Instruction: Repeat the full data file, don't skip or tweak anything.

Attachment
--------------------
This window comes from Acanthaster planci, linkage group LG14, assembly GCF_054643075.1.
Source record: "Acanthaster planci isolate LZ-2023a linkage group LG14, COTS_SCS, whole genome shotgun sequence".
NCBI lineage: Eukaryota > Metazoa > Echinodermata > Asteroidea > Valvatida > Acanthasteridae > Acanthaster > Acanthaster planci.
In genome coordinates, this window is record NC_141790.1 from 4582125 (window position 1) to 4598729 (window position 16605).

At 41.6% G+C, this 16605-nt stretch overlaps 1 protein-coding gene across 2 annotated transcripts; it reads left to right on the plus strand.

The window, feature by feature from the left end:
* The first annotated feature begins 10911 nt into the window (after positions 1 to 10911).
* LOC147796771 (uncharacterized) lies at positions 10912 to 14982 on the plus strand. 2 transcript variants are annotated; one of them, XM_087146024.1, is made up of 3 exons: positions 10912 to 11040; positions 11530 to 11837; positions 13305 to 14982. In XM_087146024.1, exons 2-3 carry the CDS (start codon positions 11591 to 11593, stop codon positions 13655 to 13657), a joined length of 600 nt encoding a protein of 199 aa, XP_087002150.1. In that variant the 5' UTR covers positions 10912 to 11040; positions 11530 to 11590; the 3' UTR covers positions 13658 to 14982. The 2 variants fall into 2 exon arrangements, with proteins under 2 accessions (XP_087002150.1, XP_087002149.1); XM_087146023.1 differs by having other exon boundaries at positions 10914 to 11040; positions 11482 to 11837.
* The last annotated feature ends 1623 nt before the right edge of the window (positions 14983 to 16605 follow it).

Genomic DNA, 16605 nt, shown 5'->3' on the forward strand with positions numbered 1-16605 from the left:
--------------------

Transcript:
This window comes from Acanthaster planci, linkage group LG14, assembly GCF_054643075.1.
Source record: "Acanthaster planci isolate LZ-2023a linkage group LG14, COTS_SCS, whole genome shotgun sequence".
NCBI lineage: Eukaryota > Metazoa > Echinodermata > Asteroidea > Valvatida > Acanthasteridae > Acanthaster > Acanthaster planci.
In genome coordinates, this window is record NC_141790.1 from 4582125 (window position 1) to 4598729 (window position 16605).

At 41.6% G+C, this 16605-nt stretch overlaps 1 protein-coding gene across 2 annotated transcripts; it reads left to right on the plus strand.

The window, feature by feature from the left end:
* The first annotated feature begins 10911 nt into the window (after positions 1 to 10911).
* LOC147796771 (uncharacterized) lies at positions 10912 to 14982 on the plus strand. 2 transcript variants are annotated; one of them, XM_087146024.1, is made up of 3 exons: positions 10912 to 11040; positions 11530 to 11837; positions 13305 to 14982. In XM_087146024.1, exons 2-3 carry the CDS (start codon positions 11591 to 11593, stop codon positions 13655 to 13657), a joined length of 600 nt encoding a protein of 199 aa, XP_087002150.1. In that variant the 5' UTR covers positions 10912 to 11040; positions 11530 to 11590; the 3' UTR covers positions 13658 to 14982. The 2 variants fall into 2 exon arrangements, with proteins under 2 accessions (XP_087002150.1, XP_087002149.1); XM_087146023.1 differs by having other exon boundaries at positions 10914 to 11040; positions 11482 to 11837.
* The last annotated feature ends 1623 nt before the right edge of the window (positions 14983 to 16605 follow it).

Genomic DNA, 16605 nt, shown 5'->3' on the forward strand with positions numbered 1-16605 from the left: